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Study Associates Binge Eating With Onset of Marijuana

Update Date: Dec 11, 2012 12:31 PM EST

In a new study aimed at examining the association between overeating, binge eating and adverse outcomes such as overweight/obesity, depression, frequent binge drinking, marijuana use and other drug use, researchers have found that youngsters who overeat or binge eat, may be at increased risk of initiating use of marijuana and other drugs.

According to the definition by DSM -4, binge eating is eating an amount of food that is larger than most people would eat in a similar period under similar circumstances and feeling a lack of control over eating during the episode, according to the study background, reports Medical Xpress.

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For the study, researcher Kendrin R. Sonneville, Sc.D., R.D., of Boston Children's Hospital, and colleagues studied 16,882 boys and girls aged between 9 and 15 years in 1996.

The eating habits of the teenagers were assessed with the help of questionnaires administered to them every one or two years between 1996 and 2005. It was found that binge eating was more common among girls when compared to boys, with 2.3 percent to 3.1 percent of girls doing it between the ages of 16 and 24.

"In summary, we found that binge eating, but not overeating, predicted the onset of overweight/obesity and worsening depressive symptoms. We further observed that any overeating, with or without LOC [loss of control], predicted the onset of marijuana and other drug use," the authors comment.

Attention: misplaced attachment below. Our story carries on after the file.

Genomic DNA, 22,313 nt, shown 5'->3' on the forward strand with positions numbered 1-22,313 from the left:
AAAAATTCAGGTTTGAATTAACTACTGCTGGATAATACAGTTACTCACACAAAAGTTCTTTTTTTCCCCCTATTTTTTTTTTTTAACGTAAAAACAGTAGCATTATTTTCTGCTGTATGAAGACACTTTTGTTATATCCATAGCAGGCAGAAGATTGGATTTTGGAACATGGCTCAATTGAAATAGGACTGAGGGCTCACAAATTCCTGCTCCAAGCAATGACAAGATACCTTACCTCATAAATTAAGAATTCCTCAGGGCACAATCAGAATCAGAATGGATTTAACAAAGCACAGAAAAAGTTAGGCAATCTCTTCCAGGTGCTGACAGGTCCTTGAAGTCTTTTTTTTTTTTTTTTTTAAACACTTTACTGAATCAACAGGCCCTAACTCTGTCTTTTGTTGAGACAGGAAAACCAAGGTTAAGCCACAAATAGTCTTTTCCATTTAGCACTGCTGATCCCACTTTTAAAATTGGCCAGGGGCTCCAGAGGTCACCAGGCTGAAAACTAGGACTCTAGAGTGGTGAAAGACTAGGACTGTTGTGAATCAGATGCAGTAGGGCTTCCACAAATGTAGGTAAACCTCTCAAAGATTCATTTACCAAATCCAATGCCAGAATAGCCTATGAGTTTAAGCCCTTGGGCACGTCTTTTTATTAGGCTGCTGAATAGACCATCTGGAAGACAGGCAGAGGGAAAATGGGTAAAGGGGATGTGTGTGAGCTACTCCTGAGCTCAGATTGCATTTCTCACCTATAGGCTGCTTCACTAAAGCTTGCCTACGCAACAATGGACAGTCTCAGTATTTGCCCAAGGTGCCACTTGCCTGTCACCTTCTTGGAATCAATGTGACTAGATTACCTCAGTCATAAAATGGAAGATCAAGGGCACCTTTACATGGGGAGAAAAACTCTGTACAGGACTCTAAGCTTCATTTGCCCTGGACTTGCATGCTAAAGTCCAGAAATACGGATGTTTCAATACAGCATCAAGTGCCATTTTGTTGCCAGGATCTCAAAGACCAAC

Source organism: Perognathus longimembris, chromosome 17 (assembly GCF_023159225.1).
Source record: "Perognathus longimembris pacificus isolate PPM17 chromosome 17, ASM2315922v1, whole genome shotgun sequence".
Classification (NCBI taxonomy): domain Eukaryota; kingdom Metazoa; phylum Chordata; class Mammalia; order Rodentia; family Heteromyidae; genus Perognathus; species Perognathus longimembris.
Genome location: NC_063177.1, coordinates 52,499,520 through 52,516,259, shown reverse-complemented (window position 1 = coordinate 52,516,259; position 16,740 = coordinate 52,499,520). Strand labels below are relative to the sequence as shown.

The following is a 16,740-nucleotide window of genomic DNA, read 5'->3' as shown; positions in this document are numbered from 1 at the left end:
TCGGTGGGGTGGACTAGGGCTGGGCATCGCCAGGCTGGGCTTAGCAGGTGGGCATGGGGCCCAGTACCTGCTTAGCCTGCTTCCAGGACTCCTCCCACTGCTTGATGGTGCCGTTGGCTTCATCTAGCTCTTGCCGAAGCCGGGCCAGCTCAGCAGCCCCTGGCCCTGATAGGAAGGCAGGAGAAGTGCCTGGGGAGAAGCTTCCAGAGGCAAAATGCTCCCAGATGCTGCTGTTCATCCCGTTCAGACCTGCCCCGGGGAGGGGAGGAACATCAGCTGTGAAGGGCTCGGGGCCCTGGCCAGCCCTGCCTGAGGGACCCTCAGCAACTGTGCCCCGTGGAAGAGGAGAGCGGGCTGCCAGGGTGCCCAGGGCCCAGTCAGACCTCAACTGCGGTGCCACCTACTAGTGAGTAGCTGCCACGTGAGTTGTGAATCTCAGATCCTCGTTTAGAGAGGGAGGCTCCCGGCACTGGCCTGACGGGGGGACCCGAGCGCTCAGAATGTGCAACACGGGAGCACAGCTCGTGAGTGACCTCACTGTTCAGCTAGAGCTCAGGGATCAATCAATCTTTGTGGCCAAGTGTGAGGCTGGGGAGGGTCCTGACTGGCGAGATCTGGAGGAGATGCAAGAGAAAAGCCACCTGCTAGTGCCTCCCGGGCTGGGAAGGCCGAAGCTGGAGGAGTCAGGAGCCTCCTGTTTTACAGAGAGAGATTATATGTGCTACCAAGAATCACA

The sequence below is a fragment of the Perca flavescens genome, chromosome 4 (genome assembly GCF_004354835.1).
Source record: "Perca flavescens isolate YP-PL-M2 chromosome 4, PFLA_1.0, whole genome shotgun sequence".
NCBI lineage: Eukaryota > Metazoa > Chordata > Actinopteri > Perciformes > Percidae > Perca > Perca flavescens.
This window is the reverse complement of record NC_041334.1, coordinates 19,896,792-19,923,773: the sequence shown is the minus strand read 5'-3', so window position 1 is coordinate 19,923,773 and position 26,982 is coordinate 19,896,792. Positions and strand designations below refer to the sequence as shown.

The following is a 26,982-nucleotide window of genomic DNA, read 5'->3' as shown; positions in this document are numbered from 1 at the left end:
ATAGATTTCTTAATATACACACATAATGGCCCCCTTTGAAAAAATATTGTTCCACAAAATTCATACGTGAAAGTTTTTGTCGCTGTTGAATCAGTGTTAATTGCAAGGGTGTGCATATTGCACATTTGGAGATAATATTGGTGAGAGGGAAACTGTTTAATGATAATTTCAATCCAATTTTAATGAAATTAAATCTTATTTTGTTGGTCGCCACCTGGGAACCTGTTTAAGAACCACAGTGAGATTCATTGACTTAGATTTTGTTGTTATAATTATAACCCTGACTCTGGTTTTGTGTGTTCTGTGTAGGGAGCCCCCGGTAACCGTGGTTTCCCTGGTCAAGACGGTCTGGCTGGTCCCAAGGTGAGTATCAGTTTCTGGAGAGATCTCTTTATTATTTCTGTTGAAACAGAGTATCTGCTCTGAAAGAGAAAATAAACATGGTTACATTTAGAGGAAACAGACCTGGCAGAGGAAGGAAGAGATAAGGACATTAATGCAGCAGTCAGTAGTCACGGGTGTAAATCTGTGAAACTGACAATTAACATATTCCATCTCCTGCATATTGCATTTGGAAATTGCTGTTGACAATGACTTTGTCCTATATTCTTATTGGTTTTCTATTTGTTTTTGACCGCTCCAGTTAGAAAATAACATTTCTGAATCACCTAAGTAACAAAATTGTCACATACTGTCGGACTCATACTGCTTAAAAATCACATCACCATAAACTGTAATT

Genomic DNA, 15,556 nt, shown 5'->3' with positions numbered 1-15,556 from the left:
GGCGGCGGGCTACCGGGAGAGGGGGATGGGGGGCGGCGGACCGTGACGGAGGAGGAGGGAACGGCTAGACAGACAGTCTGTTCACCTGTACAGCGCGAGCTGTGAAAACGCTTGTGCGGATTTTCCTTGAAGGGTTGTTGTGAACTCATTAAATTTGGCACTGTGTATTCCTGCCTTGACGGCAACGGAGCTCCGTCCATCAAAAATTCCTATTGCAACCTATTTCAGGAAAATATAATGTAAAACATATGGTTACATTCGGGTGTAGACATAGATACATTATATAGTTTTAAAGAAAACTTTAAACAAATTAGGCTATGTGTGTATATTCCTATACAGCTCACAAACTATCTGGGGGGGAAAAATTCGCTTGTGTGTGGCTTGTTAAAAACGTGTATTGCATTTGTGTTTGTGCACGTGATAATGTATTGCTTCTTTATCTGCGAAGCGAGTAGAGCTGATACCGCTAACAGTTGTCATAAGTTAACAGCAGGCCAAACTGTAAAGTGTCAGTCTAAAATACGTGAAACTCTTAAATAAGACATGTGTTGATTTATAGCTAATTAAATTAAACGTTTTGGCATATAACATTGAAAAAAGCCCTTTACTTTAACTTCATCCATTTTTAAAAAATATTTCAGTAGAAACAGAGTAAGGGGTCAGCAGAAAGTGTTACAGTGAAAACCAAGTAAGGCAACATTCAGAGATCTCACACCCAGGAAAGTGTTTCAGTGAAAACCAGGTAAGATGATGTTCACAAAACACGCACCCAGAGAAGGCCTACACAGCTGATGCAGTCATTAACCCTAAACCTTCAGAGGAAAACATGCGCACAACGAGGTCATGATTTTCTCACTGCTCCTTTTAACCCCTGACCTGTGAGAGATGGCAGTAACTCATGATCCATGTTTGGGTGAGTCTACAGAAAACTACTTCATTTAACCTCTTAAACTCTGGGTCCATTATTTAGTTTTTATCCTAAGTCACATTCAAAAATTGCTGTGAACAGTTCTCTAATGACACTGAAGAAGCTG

However, neither overeating nor binge eating seemed to be associated with starting to binge drink frequently, the study found.

"Findings from this investigation and previous research suggest that LOC is an important indicator of severity of overeating episodes and highlight the importance of ascertaining LOC, in addition to whether adolescents engage in overeating episodes," the authors conclude.

"Given that binge eating is uniquely predictive of some adverse outcomes and because previous work has found that binge eating is amenable to intervention, clinicians should be encouraged to screen adolescents for binge eating."

The study was published Online First by Archives of Pediatrics & Adolescent Medicine.

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